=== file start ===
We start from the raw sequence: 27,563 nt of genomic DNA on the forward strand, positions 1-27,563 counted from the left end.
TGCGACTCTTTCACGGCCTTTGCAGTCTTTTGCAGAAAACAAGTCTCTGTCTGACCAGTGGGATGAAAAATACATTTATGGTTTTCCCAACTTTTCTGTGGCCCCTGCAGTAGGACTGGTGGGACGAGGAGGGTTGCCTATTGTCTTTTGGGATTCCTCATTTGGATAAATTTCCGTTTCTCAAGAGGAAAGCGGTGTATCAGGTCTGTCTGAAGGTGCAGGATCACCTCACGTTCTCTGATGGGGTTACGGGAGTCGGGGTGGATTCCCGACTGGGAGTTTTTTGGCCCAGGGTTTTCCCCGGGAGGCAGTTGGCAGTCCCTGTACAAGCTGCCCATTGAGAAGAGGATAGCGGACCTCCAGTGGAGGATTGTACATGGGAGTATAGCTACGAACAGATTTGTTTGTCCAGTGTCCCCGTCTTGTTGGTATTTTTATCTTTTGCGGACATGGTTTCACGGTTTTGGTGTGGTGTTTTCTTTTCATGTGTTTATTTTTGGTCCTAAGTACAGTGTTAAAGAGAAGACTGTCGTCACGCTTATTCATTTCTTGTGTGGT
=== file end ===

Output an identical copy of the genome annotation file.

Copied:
We start from the raw sequence: 27,563 nt of genomic DNA on the forward strand, positions 1-27,563 counted from the left end.
TGCGACTCTTTCACGGCCTTTGCAGTCTTTTGCAGAAAACAAGTCTCTGTCTGACCAGTGGGATGAAAAATACATTTATGGTTTTCCCAACTTTTCTGTGGCCCCTGCAGTAGGACTGGTGGGACGAGGAGGGTTGCCTATTGTCTTTTGGGATTCCTCATTTGGATAAATTTCCGTTTCTCAAGAGGAAAGCGGTGTATCAGGTCTGTCTGAAGGTGCAGGATCACCTCACGTTCTCTGATGGGGTTACGGGAGTCGGGGTGGATTCCCGACTGGGAGTTTTTTGGCCCAGGGTTTTCCCCGGGAGGCAGTTGGCAGTCCCTGTACAAGCTGCCCATTGAGAAGAGGATAGCGGACCTCCAGTGGAGGATTGTACATGGGAGTATAGCTACGAACAGATTTGTTTGTCCAGTGTCCCCGTCTTGTTGGTATTTTTATCTTTTGCGGACATGGTTTCACGGTTTTGGTGTGGTGTTTTCTTTTCATGTGTTTATTTTTGGTCCTAAGTACAGTGTTAAAGAGAAGACTGTCGTCACGCTTATTCATTTCTTGTGTGGT